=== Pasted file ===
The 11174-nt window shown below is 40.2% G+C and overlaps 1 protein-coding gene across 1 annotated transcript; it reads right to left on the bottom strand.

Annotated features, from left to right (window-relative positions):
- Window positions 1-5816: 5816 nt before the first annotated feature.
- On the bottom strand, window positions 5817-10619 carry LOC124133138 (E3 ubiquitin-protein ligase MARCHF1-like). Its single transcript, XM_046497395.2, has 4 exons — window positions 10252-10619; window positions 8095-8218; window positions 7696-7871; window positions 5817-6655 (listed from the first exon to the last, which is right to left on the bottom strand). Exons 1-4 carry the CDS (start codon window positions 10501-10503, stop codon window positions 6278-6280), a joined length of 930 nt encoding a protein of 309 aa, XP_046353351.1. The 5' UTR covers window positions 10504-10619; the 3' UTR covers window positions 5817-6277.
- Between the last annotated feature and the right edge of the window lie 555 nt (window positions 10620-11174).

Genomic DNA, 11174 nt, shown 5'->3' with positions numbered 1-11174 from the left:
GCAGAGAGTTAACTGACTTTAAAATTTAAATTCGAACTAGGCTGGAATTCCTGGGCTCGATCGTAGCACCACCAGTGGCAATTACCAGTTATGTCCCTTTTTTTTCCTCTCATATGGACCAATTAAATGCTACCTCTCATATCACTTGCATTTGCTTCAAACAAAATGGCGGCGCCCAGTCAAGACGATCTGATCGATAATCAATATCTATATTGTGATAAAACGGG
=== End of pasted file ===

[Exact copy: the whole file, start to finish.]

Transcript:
The 11174-nt window shown below is 40.2% G+C and overlaps 1 protein-coding gene across 1 annotated transcript; it reads right to left on the bottom strand.

Annotated features, from left to right (window-relative positions):
- Window positions 1-5816: 5816 nt before the first annotated feature.
- On the bottom strand, window positions 5817-10619 carry LOC124133138 (E3 ubiquitin-protein ligase MARCHF1-like). Its single transcript, XM_046497395.2, has 4 exons — window positions 10252-10619; window positions 8095-8218; window positions 7696-7871; window positions 5817-6655 (listed from the first exon to the last, which is right to left on the bottom strand). Exons 1-4 carry the CDS (start codon window positions 10501-10503, stop codon window positions 6278-6280), a joined length of 930 nt encoding a protein of 309 aa, XP_046353351.1. The 5' UTR covers window positions 10504-10619; the 3' UTR covers window positions 5817-6277.
- Between the last annotated feature and the right edge of the window lie 555 nt (window positions 10620-11174).

Genomic DNA, 11174 nt, shown 5'->3' with positions numbered 1-11174 from the left:
GCAGAGAGTTAACTGACTTTAAAATTTAAATTCGAACTAGGCTGGAATTCCTGGGCTCGATCGTAGCACCACCAGTGGCAATTACCAGTTATGTCCCTTTTTTTTCCTCTCATATGGACCAATTAAATGCTACCTCTCATATCACTTGCATTTGCTTCAAACAAAATGGCGGCGCCCAGTCAAGACGATCTGATCGATAATCAATATCTATATTGTGATAAAACGGG